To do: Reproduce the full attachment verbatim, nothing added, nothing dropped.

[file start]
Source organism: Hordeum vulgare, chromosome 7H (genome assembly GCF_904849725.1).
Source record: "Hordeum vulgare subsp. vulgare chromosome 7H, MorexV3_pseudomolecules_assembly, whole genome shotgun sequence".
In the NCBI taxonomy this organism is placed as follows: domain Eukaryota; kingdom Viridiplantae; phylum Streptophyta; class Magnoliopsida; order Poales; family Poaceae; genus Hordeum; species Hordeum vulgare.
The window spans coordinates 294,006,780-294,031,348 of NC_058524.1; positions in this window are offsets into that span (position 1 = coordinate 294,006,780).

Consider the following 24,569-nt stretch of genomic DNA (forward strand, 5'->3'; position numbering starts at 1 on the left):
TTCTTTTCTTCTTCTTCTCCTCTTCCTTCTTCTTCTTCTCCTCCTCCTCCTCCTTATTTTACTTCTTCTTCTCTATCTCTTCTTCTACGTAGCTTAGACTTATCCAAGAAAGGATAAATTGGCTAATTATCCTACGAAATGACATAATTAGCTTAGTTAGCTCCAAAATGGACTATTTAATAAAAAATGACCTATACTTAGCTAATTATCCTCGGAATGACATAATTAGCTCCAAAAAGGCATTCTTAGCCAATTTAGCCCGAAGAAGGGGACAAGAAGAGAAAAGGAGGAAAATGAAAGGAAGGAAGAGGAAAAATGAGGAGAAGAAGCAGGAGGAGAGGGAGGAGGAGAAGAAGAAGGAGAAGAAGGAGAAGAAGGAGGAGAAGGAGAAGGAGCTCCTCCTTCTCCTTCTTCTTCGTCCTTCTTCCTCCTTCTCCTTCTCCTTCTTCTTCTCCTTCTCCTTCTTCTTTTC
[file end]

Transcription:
Source organism: Hordeum vulgare, chromosome 7H (genome assembly GCF_904849725.1).
Source record: "Hordeum vulgare subsp. vulgare chromosome 7H, MorexV3_pseudomolecules_assembly, whole genome shotgun sequence".
In the NCBI taxonomy this organism is placed as follows: domain Eukaryota; kingdom Viridiplantae; phylum Streptophyta; class Magnoliopsida; order Poales; family Poaceae; genus Hordeum; species Hordeum vulgare.
The window spans coordinates 294,006,780-294,031,348 of NC_058524.1; positions in this window are offsets into that span (position 1 = coordinate 294,006,780).

Consider the following 24,569-nt stretch of genomic DNA (forward strand, 5'->3'; position numbering starts at 1 on the left):
TTCTTTTCTTCTTCTTCTCCTCTTCCTTCTTCTTCTTCTCCTCCTCCTCCTCCTTATTTTACTTCTTCTTCTCTATCTCTTCTTCTACGTAGCTTAGACTTATCCAAGAAAGGATAAATTGGCTAATTATCCTACGAAATGACATAATTAGCTTAGTTAGCTCCAAAATGGACTATTTAATAAAAAATGACCTATACTTAGCTAATTATCCTCGGAATGACATAATTAGCTCCAAAAAGGCATTCTTAGCCAATTTAGCCCGAAGAAGGGGACAAGAAGAGAAAAGGAGGAAAATGAAAGGAAGGAAGAGGAAAAATGAGGAGAAGAAGCAGGAGGAGAGGGAGGAGGAGAAGAAGAAGGAGAAGAAGGAGAAGAAGGAGGAGAAGGAGAAGGAGCTCCTCCTTCTCCTTCTTCTTCGTCCTTCTTCCTCCTTCTCCTTCTCCTTCTTCTTCTCCTTCTCCTTCTTCTTTTC